Monday, September 10, 2012

Company E, North Carolina 56th Infantry Regiment: Private Addison Lee Walker, my 3rd Great Grand Uncle

Addison Lee Walker

Addison Lee Walker was born in Granville County, North Carolina in September of 1840.   He is my 3rd Great Grand Uncle.   His mother, Dicey Madison died sometime after his birth in 1840.  He married Mary Jane Williams in Orange County, NC on March 26, 1861.   She would give birth to their daughter Luetta, on May 26, 1862.  Less than 2 months later, Addison joined the Confederate States Army.   He enlisted as a Private in Company E, North Carolina 56th Infantry Regiment on July 18, 1862. 

Addison's 1st Muster Roll

The North Carolina 56th Infantry Regiment completed it's organization at Camp Mangum, near Raleigh, North Carolina in July of 1862.   It's men were recruited from Camden, Cumberland, Paqsquotank, Northampton, Orange, Cleveland, Alexander, Rutherford and Mecklenburg counties.  The unit was originally assigned to reconnaissance the areas between Goldsboro, Wilmington and Tarboro, NC.  It was then assigned to Brigadier General Matt W. Ransom's Brigade. 

Brigadier General Matt Whitaker Ransom was wounded 3 times during the Civil War

While being attached to Ransom's Brigade, the 56th saw action at The Battle of Gum Swamp, where the regiment had 149 men captured.  It fought in the Battle of Plymouth where 4 men were killed and 84 men were wounded.  The regiment reported 90 casualties at the Battle of Ware Bottom Church.  This group was entrenched at Petersburg, south of the James River.  The 56th also saw action at Drewry's Bluff and Appomatox.  Severely depleted, they surrendered only 9 officers and 62 men with the Army of Northern Virginia.

Ransom's Brigade played a crucial role in the battle of Plymouth, NC in April of 1864.   On April 17, 1864 around 4:00 P.M., a Union patrol group was captured by Confederate Cavalry.  This made way for a larger Confederate Infantry force to advance down the Washington Road.  Simultaneously, Fort Gray, situated just 2 miles up river from Plymouth, was also attacked by a group of Confederate Infantry.  Union General Henry W. Wessell and his garrison of 3,000 men had held Plymouth since December of 1862.  They were now being attacked by Confederate General Robert F. Hoke's Division of 5,000 men. 

Major General Robert F. Hoke

Hoke's men won a decisive victory at the Battle of Plymouth.   Hoke's Division captured a garrison of 2,834 Union troops.   This act led to his promotion to Major General (effective April 20, 1864).  On a side note, Hoke is buried in Raleigh's historic Oakwood Cemetery.   Oakwood's Confederates will be the focus for a future blog entry.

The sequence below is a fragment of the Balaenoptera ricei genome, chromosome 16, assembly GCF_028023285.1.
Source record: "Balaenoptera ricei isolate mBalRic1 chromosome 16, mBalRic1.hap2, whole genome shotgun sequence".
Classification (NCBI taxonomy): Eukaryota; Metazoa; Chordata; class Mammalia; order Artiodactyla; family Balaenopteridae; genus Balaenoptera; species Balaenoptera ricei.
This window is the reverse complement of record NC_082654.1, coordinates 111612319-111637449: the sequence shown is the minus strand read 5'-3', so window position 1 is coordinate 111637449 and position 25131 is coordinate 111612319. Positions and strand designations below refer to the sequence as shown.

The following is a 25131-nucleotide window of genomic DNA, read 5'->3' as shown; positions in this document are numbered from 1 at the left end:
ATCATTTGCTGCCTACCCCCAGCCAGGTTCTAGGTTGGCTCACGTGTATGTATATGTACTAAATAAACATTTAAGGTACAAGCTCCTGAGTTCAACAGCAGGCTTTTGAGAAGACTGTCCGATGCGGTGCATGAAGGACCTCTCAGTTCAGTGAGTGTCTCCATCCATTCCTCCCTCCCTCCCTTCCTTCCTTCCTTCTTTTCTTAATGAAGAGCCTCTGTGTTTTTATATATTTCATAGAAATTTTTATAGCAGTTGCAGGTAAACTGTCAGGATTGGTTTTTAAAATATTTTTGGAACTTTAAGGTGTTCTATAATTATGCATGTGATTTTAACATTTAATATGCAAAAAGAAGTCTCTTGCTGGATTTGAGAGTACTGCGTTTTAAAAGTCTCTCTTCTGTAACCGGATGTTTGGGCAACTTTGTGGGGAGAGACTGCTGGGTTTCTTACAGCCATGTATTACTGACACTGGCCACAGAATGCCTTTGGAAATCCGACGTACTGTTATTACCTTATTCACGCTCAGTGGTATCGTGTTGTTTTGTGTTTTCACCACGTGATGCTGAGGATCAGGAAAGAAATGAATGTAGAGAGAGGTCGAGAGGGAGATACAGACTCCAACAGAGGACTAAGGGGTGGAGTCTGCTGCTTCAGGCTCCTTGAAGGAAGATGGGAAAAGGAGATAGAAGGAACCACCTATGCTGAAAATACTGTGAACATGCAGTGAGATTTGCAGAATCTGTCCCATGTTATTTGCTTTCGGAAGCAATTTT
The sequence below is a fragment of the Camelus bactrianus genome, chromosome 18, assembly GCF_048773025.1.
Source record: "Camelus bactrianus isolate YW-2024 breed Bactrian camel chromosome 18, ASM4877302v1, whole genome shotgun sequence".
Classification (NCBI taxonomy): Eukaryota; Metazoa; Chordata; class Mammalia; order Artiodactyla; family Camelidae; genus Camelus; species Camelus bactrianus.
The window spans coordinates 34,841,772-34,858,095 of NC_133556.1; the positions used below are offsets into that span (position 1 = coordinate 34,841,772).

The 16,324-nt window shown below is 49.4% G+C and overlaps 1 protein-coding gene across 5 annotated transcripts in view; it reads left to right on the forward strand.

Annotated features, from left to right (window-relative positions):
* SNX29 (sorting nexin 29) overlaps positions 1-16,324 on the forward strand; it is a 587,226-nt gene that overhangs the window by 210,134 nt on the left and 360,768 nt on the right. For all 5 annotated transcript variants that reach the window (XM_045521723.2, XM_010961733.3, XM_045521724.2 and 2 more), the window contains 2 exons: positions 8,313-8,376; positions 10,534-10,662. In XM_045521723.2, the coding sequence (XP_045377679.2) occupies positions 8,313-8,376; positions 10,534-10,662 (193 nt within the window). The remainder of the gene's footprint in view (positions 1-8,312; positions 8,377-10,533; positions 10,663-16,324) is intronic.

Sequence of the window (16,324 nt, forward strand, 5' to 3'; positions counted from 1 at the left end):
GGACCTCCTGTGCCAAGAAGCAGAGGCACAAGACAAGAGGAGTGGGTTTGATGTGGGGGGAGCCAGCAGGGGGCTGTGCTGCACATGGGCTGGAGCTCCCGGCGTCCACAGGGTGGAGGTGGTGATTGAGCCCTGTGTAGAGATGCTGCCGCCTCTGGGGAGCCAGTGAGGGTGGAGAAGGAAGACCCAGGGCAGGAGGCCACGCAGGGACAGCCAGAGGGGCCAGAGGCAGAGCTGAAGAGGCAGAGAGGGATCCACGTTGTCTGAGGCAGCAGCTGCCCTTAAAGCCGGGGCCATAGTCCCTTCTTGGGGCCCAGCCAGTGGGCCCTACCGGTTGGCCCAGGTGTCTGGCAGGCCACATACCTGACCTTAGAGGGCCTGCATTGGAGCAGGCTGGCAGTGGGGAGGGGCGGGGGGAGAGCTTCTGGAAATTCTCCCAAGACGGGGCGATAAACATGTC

Capture of Plymouth, October 31, 1864

On April 18 and 19, Confederate forces focused their efforts on Union Naval vessels and Union earthworks.   The ironclad CSS Albermarle sunk the USS Southfield and damaged the USS Miami.  The final attack came on April 20.  

Historical Marker on Main St. in Plymouth, NC

On April 20, 1864, both Hoke's Brigade and Ransom's Brigade took part in a two pronged attack against the garrison of Union troops.  Hoke'e men were the extreme left flank of the Confederate Forces while Ransom's men assaulted Union lines to the east of Plymouth. 

Historical Marker on West Main St. in Plymouth, NC

The Confederates overwhelmed the Federal forces and the town of Plymouth was surrendered by 10:00 A.M. on April 20th.  This was a significant Confederate victory because it re-opened the Roanoke River to Confederate commerce and military operations. 

This Muster Roll shows Addison was present during the Battle of Plymouth

Following actions in the trenches of Petersburg in October of 1864, Addison was sent to the General Hospital at Camp Winder in Richmond, VA to recover from illness.  The tenuous siege of Petersburg will be the focus of a forthcoming blog entry. 

Hospital Muster Roll for Addison

He remained there for about 2 months before he was sent via Railroad to Durham NC. 

Transport order for Addison

It would appear that Addison spent the remainder of the war at home recovering from his illness.   This is the last service record in his file.  

Last Muster Roll for Addison showing he was sent home on furlough

Addison Lee Walker recovered from his illness.  His first wife died in North Carolina sometime in early 1869.   He relocated to Hopkins County, Kentucky and married his second wife, Sabrina Burton on April 16, 1869.   Together they would have 8 additional children.  Addison died on November 18, 1884.  He was 44 years old.  He is buried in Olive Branch Cemetery in Hopkins County, KY.

Grave of Addison Lee Walker

Here's my relation to Addison:

Addison Lee Walker (1840 - 1884)
is your 3rd great grand uncle
Ellis Walker Sr. (1775 - 1853)
Father of Addison Lee
Ellis Walker Jr. (1805 - 1888)
Son of Ellis
Mildred Walker (1854 - 1922)
Daughter of Ellis
Benjamin Elliott Wheeler (1883 - 1951)
Son of Mildred
Phebe Teresa Wheeler Lewis (1918 - 1977)
Daughter of Benjamin Elliott
Joyce Elaine Lewis (1948 - )
Daughter of Phebe Teresa
Chip Stokes
You are the son of Joyce

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